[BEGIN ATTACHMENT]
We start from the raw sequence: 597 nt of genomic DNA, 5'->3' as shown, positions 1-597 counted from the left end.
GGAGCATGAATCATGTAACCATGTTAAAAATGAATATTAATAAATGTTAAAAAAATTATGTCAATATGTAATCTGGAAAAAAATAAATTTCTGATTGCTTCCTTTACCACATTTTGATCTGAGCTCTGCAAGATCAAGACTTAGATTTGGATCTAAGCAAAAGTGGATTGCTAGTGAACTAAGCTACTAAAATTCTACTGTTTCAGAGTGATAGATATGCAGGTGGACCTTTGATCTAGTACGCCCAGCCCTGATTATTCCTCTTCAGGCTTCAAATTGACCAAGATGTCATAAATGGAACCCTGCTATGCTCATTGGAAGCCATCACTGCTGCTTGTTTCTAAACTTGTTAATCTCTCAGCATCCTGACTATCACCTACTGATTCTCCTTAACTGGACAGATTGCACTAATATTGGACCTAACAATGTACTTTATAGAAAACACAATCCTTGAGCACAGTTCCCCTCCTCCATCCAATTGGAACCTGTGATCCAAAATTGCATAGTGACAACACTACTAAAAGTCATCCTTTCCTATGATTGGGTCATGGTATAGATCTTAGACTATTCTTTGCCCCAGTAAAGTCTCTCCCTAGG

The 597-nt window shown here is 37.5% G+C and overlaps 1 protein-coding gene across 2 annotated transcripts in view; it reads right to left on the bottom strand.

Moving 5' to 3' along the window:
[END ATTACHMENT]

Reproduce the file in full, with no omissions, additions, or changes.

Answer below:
We start from the raw sequence: 597 nt of genomic DNA, 5'->3' as shown, positions 1-597 counted from the left end.
GGAGCATGAATCATGTAACCATGTTAAAAATGAATATTAATAAATGTTAAAAAAATTATGTCAATATGTAATCTGGAAAAAAATAAATTTCTGATTGCTTCCTTTACCACATTTTGATCTGAGCTCTGCAAGATCAAGACTTAGATTTGGATCTAAGCAAAAGTGGATTGCTAGTGAACTAAGCTACTAAAATTCTACTGTTTCAGAGTGATAGATATGCAGGTGGACCTTTGATCTAGTACGCCCAGCCCTGATTATTCCTCTTCAGGCTTCAAATTGACCAAGATGTCATAAATGGAACCCTGCTATGCTCATTGGAAGCCATCACTGCTGCTTGTTTCTAAACTTGTTAATCTCTCAGCATCCTGACTATCACCTACTGATTCTCCTTAACTGGACAGATTGCACTAATATTGGACCTAACAATGTACTTTATAGAAAACACAATCCTTGAGCACAGTTCCCCTCCTCCATCCAATTGGAACCTGTGATCCAAAATTGCATAGTGACAACACTACTAAAAGTCATCCTTTCCTATGATTGGGTCATGGTATAGATCTTAGACTATTCTTTGCCCCAGTAAAGTCTCTCCCTAGG

The 597-nt window shown here is 37.5% G+C and overlaps 1 protein-coding gene across 2 annotated transcripts in view; it reads right to left on the bottom strand.

Moving 5' to 3' along the window: